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Book Review: Seeing Like A State | Slate Star Codex
Those who don’t go to college would get money from the educational fund as “a near-guarantee of economic security in old age,” Abramsky writes. He also condemns federal cutbacks in funds for job training. But he does not lay out a plan for comprehensive vocational education, and he overlooks the increasing support for European-style apprenticeship programs being voiced by some American economists. Antipoverty measures need to help people who fall through the cracks of the private economy.
Seeing Like A State is the book G.K
Even with his book’s few lapses, Abramsky has invited serious rethinking and issued a significant call to action. Meanwhile, the American dream remains the American myth.
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Many of these people’s wounds are intimate and invisible to outsiders. Frank Nicci, a chef in Pennsylvania who lost his leg to diabetes and his job to his ill health, could not even afford to pick up his 8-year-old son for their monthly custodial visits. Lorenza and Jorge Caro, living in a storage room in New Mexico, regularly ran out of propane during the winter and relied on herbs and Tylenol for medical treatment. A 40-year-old mother in California, laid off from her job, had reached the lifetime limit for welfare and so was denied benefits after she had a new baby; she became homeless, and her older son had to quit college to support her. A Hawaii woman named Emily could never free herself from the legacy of a family racked by alcoholism and violence.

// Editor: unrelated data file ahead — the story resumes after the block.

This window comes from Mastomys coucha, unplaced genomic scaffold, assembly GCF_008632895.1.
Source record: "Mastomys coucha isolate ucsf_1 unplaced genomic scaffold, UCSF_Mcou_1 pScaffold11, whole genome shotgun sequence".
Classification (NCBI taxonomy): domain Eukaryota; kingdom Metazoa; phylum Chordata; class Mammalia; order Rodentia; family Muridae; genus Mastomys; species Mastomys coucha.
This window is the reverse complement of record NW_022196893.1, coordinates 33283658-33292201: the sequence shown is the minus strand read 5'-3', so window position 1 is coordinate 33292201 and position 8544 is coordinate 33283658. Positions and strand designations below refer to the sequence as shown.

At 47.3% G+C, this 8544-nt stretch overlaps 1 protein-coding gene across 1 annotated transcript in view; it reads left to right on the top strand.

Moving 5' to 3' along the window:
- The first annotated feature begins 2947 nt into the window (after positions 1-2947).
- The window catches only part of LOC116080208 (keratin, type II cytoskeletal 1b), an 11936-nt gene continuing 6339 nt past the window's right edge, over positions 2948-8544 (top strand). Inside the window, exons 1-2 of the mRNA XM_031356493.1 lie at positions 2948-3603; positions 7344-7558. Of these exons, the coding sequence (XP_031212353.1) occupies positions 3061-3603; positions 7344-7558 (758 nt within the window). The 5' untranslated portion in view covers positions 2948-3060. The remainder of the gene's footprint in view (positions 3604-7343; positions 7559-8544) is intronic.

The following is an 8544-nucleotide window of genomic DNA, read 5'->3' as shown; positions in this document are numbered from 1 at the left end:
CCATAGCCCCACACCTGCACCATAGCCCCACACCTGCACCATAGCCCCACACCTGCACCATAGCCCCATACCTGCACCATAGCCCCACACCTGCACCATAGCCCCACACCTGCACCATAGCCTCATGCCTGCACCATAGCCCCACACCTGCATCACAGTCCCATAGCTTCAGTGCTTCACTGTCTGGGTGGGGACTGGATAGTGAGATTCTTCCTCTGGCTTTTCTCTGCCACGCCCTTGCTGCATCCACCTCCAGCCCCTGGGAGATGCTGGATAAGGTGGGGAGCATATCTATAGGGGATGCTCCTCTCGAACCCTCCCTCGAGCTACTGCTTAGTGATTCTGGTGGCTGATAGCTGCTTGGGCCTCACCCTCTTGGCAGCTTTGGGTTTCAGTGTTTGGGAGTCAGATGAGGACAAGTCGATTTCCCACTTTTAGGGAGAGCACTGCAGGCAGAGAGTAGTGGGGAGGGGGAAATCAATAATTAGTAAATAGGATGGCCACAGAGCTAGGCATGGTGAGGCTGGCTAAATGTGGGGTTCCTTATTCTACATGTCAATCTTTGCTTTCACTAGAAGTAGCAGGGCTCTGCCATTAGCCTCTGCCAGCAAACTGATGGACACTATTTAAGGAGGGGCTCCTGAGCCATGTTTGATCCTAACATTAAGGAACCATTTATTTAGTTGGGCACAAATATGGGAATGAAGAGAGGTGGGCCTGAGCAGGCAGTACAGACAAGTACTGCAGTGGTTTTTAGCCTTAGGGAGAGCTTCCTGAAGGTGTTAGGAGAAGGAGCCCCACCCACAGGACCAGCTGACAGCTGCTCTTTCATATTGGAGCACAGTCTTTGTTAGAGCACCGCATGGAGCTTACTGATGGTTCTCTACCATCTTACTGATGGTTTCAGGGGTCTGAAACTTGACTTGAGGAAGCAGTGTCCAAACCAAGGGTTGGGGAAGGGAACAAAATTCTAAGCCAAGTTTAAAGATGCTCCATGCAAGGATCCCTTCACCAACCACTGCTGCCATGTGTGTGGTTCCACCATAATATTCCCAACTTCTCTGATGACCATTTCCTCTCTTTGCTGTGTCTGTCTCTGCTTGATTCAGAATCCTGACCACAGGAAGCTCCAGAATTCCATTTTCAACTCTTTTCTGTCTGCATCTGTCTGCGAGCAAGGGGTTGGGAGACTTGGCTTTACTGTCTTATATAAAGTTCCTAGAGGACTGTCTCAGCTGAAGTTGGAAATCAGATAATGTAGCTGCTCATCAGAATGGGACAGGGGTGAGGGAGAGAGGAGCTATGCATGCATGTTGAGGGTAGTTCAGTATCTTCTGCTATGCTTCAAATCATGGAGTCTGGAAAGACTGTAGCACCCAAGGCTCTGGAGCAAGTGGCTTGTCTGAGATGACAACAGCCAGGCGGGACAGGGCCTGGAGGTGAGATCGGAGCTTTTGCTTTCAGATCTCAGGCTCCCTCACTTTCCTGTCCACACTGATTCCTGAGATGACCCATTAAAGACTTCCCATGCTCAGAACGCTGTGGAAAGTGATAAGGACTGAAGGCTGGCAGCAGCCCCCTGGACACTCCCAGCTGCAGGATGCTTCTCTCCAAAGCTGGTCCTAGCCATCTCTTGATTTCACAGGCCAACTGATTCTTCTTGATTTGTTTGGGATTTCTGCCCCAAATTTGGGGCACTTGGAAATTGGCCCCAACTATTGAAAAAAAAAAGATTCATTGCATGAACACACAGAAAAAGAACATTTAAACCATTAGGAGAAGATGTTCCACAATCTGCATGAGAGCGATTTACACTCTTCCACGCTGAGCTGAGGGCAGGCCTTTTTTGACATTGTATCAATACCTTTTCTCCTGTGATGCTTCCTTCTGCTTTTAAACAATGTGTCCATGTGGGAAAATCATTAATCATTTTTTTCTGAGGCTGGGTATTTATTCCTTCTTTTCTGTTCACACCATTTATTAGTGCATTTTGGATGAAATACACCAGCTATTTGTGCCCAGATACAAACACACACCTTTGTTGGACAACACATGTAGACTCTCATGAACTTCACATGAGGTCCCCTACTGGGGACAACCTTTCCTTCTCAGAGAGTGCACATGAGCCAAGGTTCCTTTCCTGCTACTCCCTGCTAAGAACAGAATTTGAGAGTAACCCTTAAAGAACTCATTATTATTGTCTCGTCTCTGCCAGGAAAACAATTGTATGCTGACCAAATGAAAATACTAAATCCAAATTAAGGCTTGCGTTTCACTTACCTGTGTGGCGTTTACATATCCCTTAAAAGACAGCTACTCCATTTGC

Sasha Abramsky’s ‘American Way of Poverty’ - The New …
Abramsky has written an ambitious book that both describes and prescribes. He reaches across a wide range of issues — including education, housing and criminal justice — in a sweeping panorama of poverty’s elements. Assembling them in one volume forces him to be superficial on occasion, but that price is worth paying to get the broad scope. In considering solutions, it’s crucial to understand how the disparate problems of poor families interact in mutual reinforcement.